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Mexican Wines are Establishing a Reputation at International Competitions

by Brent May

Mexican wineries are having a banner year in terms of international competitions: so far in 2020, 74 wines have won awards at three international events. 

At the Concours Mondial de Bruxelles, which wrapped up September 8 in Brno, Czech Republic, Mexico took home 59 medals. De Cote Winery’s 2016 Atempo merlot and Pozo de Luna’s 2015 malbec were named Grand Gold Medal winners out of 8,500 wines from 46 countries. Decote is located in Querétaro and Pozo de Luna in San Luis Potosí.

At Spain’s Concurso Internacional de Vinos Bacchus, more than 1,500 wines were tasted by a jury of 100 winemakers, masters of wine, masters of sommelier and journalists. 

Thirteen Mexican wines won awards in the competition, which took place in March in Madrid, including four medals for Casa Madero, located in Coahuila, and three for Baja California’s Monte Xanic. The latter winery took home the competition’s top prize for its 2017 Ricardo Bordeaux blend.

In France, meanwhile, the Don Leo 2013 Cabernet Sauvignon Gran Reserva took first place and was named best cabernet sauvignon in the world at the International Cabernet Competition, in which French sommeliers blind-tasted wines from 25 countries.

The Coahuila winery’s 2016 cabernet sauvignon/shiraz also took home the gold at the same competition. Although the 2013 cabernet was already sold out by the time news of the win hit in June, the shiraz blend can still be found online for 625 pesos (US $29).

The Decanter World Wine Awards, which occur every August and are sponsored by Decanter magazine, will announce their winners on September 22.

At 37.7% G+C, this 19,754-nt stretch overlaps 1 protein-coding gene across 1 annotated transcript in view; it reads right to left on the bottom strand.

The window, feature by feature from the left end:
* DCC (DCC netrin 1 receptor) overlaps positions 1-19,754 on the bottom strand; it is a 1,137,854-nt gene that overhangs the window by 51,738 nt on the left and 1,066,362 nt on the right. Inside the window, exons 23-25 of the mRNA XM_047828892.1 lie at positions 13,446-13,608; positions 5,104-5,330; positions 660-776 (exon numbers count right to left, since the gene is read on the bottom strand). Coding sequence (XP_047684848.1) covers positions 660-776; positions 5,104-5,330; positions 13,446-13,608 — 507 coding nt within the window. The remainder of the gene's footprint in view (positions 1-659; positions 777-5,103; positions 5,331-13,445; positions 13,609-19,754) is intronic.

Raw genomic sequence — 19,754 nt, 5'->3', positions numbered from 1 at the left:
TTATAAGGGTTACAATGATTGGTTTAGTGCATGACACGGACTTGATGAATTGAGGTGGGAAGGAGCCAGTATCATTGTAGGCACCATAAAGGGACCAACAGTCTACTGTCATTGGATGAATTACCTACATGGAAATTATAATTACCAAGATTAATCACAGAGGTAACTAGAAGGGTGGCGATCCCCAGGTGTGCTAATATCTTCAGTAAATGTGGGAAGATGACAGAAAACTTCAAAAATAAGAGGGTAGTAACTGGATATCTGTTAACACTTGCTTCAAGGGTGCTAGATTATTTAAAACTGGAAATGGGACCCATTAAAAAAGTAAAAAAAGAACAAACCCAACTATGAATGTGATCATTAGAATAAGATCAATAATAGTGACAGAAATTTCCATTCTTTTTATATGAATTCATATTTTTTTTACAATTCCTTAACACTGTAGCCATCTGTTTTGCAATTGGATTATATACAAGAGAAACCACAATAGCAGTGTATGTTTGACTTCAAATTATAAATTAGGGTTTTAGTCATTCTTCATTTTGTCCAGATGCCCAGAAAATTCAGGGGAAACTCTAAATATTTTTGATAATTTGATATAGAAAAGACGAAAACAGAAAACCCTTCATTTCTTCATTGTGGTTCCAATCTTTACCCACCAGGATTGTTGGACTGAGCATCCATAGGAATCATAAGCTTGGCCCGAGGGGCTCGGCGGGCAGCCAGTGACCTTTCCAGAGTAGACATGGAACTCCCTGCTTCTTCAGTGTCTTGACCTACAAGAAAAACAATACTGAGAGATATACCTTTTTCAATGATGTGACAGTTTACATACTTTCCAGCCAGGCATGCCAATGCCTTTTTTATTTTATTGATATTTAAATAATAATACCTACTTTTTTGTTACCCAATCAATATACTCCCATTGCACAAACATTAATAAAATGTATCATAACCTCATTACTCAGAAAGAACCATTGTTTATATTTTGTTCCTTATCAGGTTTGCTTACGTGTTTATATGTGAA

The event, billed as the “world’s largest and most influential wine competition,” brings together wines from 50 countries which are judged by 280 world-renowned experts.

Last year Mexican wines took home 23 awards, and it is likely more Mexican wines will get their due as the country’s renewed interest in quality winemaking has given Mexican vintages international clout.

It has been a long time coming. The first vines in Mexico were planted in 1521 but as Mexican wine began to outshine Spanish wine, the king of Spain banned its production except for religious purposes in 1699.

And despite its long history, the modern wine industry in Mexico is just beginning to come into its own. In 2005 there were 25 wineries in all of Mexico. Today, in Baja California alone, where the first vines were planted in 1683, there are upwards of 120, mostly small wineries producing world-class vintages. Wine is also produced in seven other Mexican states.

Cristina Pino Villar, winemaker for Santo Tomás in Baja California, says the emergence of high-quality wines in Mexico is due to two factors, “the professionalization of the industry — leading-edge technology in the wineries and vineyards, quality lab analyses, hiring experienced winemakers — and also that so many vineyards have decades of age, bringing complexity in a natural way,” she says. “We’re writing the story of Mexican vitiviniculture, and there are still a lot of blank pages left to fill.”

Source: Mexico News Daily

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